(CBR) Archie Comics had developed a reputation for attention-getting moves. Up next? The death of Archie.
You read that correctly — and it's not in the casualty-heavy, zombified “Afterlife With Archie,” either. The acclaimed magazine-format “Life With Archie” series — which has presented two alternate future versions of the Riverdale gang as adults, one where Archie married Betty and one where he married Veronica — will reach its climax with July's issue #36, where the publisher's titular character will sacrifice his life to save a friend.
The company is keeping the exact circumstances under wraps, but not the outcome: Archie Andrews will die, in both of the book's timelines, which merge in “Life With Archie” #36, the series' penultimate issue. The character will live on in the publisher's other titles — the development only affects the “Life With Archie” continuities — but Archie Comics Publisher and Co-CEO Jon Goldwater said the story aims to “really do justice” to what the beloved, indecisive redhead has meant to readers and pop culture for the past 75 years.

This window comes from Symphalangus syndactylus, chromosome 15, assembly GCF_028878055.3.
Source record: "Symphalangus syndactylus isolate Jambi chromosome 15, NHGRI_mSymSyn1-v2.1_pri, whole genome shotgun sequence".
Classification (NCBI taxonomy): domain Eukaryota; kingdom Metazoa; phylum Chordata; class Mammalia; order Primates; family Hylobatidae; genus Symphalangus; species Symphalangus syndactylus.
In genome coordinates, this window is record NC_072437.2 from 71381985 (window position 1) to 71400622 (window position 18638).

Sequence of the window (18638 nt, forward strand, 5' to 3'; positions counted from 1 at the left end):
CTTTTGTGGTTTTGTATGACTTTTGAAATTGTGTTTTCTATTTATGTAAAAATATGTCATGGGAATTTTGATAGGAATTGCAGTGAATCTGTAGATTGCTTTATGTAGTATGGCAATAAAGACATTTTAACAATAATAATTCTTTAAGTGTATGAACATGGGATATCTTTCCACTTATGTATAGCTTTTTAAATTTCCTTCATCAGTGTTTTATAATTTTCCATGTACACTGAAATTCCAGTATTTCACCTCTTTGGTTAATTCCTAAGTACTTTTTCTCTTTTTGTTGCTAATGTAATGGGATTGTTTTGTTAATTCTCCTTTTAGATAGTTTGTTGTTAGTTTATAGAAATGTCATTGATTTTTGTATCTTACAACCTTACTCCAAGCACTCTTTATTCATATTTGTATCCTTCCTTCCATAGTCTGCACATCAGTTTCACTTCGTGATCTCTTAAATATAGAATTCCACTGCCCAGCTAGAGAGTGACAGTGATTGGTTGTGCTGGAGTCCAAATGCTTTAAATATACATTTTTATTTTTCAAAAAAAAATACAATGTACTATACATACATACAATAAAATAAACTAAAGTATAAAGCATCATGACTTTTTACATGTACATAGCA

“Life With Archie” #36 is by regular series writer Paul Kupperberg, along with artists Pat and Tim Kennedy, Fernando Ruiz, Jim Amash, Jack Morelli and Glenn Whitmore, plus covers from Adam Hughes, Fiona Staples, Mike Allred, Ramón Pérez and “Afterlife With Archie” artist Francesco Francavila. Later that month, the series wraps with “Life With Archie” #37, which takes place one year after Archie's death, and checks in on how his demise has affected the citizens of Riverdale. That issue — also by Kupperberg, Ruiz, Smith, Morelli and Whitmore — features covers from Alex Ross, Walt Simonson, Cliff Chiang, Jill Thompson and Tommy Lee Edwards.
CBR News spoke with Goldwater about preparing for “Life Without Archie,” the legacy of the “Life With Archie” series and filling the void the book will leave in the company's publishing line.